By Bonnie Briscoe, DAR Member
In November, Sue Ellen Angle and Vicki Foote, were welcomed into the Daughters of the American Revolution (DAR) by the local Gila Valley Chapter. This occasion for these members was a highlight to the amount of work involved in successfully proving their direct lineage to patriots during the American Revolution.
The DAR, since its founding in 1890, requires documentation of each generation in a family line with records showing birth, marriage, death and a link from one generation to the next. This process can go easily if the applicant has a mother or grandmother who was a DAR member. However, if the applicant has to prove every generation up to a patriot, it can be a challenging endeavor but possible. Once the documentation is approved by DAR, the applicant becomes an official member of DAR for life and establishes a legacy for future members.
Sue Ellen Angle, after an intense search without results to one patriot, switched to another patriot (Cepheus Kent, Jr of Vermont). By persevering, she discovered the lineage of her great grandparents, who were on the DAR database. She was then successfully able to acquire documents that provided a series of links to her 4thgeneration. The other, older generations in her line were already approved by DAR.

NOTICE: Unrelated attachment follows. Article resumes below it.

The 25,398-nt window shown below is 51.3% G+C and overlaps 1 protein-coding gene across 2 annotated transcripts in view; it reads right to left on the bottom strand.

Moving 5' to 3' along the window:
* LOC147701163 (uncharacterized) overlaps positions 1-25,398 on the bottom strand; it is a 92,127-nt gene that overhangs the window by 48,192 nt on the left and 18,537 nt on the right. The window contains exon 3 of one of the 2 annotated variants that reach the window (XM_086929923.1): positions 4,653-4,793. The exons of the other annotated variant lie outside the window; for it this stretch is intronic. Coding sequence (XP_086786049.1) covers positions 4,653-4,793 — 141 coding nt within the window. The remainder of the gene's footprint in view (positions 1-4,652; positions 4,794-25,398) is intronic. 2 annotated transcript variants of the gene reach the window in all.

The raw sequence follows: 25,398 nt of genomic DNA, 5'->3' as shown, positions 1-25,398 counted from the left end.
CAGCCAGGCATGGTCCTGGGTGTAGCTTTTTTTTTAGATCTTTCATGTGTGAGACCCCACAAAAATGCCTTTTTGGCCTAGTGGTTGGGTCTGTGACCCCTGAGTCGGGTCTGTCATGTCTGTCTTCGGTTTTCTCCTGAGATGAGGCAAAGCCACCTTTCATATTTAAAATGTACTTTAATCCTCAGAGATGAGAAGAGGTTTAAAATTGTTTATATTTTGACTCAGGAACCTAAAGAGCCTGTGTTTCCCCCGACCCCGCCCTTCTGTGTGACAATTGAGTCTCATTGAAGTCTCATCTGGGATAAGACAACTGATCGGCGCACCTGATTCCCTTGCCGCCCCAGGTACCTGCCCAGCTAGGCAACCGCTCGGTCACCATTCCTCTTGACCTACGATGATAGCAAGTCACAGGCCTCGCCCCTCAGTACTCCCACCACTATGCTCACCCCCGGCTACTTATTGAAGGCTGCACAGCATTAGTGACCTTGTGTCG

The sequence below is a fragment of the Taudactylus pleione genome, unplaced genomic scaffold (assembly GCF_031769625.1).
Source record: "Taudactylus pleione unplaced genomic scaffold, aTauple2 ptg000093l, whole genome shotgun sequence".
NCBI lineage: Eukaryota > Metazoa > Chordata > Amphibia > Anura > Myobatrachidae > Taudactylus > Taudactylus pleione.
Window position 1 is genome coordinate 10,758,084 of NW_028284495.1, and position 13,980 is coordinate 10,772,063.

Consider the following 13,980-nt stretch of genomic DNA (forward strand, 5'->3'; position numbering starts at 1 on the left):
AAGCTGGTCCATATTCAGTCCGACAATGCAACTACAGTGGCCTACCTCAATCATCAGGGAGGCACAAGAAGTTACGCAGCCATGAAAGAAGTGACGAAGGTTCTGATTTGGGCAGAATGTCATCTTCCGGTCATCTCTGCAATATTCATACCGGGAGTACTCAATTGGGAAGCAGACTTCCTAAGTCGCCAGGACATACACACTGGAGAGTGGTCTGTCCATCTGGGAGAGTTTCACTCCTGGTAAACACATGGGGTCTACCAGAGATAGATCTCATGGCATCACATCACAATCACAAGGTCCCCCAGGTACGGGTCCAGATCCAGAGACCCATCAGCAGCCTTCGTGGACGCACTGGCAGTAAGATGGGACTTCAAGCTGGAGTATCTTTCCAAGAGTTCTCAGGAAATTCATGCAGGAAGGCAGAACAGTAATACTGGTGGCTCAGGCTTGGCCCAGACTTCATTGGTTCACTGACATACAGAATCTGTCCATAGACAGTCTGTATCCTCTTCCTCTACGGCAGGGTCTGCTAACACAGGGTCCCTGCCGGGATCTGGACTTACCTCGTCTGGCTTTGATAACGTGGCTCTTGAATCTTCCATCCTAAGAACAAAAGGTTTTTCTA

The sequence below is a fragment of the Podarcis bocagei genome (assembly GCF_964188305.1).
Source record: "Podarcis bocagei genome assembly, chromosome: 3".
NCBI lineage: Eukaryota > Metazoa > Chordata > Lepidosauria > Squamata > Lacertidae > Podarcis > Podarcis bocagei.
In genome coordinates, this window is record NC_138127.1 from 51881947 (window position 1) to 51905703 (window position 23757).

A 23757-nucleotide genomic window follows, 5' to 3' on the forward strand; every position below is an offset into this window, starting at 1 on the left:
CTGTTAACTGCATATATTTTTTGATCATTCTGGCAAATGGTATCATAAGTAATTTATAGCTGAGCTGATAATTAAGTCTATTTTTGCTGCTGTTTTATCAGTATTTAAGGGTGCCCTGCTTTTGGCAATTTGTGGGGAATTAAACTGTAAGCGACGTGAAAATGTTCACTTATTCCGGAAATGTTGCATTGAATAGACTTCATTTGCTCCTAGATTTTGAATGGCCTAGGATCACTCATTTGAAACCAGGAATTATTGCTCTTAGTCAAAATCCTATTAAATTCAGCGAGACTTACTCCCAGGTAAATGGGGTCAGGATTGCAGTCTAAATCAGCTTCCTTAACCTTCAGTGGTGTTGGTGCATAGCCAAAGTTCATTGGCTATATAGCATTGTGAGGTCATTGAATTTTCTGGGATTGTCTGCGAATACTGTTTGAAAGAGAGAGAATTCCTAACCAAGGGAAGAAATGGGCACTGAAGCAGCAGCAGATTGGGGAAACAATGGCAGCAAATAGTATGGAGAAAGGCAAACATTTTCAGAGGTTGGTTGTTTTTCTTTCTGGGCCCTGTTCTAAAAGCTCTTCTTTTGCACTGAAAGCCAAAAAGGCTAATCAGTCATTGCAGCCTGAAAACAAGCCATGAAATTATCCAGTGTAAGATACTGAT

For Vicki Foote, this process required her to document six generations and a link to the son of her patriot; the patriot being Moses Cherry of South Carolina. This could have been a daunting task but Vicki thoroughly enjoyed the challenge. She used a variety of sources to prove her line and met a number of family members along the way.
If you find the efforts of these two new DAR members to be intriguing, then you may want to join this organization. DAR is available to any woman 18 years or older who would like to document the lineage of her family to a patriot in the American Revolution. For further information, contact Bonnie Briscoe at (928) 428-5904 or any member of the Gila Valley Chapter. Online information is available at www.dar.org.